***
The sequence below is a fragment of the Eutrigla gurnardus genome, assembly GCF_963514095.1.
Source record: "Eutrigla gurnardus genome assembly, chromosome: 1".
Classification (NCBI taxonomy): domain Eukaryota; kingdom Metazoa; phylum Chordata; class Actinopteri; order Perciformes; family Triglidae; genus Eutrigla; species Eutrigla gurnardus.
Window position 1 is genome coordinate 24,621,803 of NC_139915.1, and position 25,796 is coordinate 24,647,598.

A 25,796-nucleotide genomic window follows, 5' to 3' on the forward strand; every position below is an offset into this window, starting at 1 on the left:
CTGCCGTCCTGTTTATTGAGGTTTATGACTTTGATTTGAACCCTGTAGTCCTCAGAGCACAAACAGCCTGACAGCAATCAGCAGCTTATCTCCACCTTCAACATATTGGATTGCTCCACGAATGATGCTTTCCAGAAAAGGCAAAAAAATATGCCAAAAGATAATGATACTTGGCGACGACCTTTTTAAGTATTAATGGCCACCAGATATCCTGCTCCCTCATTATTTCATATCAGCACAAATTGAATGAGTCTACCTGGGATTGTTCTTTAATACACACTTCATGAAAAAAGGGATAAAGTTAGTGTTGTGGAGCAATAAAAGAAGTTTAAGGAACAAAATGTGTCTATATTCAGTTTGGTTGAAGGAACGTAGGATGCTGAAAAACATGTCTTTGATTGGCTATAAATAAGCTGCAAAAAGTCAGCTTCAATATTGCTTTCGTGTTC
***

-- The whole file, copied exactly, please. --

The sequence below is a fragment of the Eutrigla gurnardus genome, assembly GCF_963514095.1.
Source record: "Eutrigla gurnardus genome assembly, chromosome: 1".
Classification (NCBI taxonomy): domain Eukaryota; kingdom Metazoa; phylum Chordata; class Actinopteri; order Perciformes; family Triglidae; genus Eutrigla; species Eutrigla gurnardus.
Window position 1 is genome coordinate 24,621,803 of NC_139915.1, and position 25,796 is coordinate 24,647,598.

A 25,796-nucleotide genomic window follows, 5' to 3' on the forward strand; every position below is an offset into this window, starting at 1 on the left:
CTGCCGTCCTGTTTATTGAGGTTTATGACTTTGATTTGAACCCTGTAGTCCTCAGAGCACAAACAGCCTGACAGCAATCAGCAGCTTATCTCCACCTTCAACATATTGGATTGCTCCACGAATGATGCTTTCCAGAAAAGGCAAAAAAATATGCCAAAAGATAATGATACTTGGCGACGACCTTTTTAAGTATTAATGGCCACCAGATATCCTGCTCCCTCATTATTTCATATCAGCACAAATTGAATGAGTCTACCTGGGATTGTTCTTTAATACACACTTCATGAAAAAAGGGATAAAGTTAGTGTTGTGGAGCAATAAAAGAAGTTTAAGGAACAAAATGTGTCTATATTCAGTTTGGTTGAAGGAACGTAGGATGCTGAAAAACATGTCTTTGATTGGCTATAAATAAGCTGCAAAAAGTCAGCTTCAATATTGCTTTCGTGTTC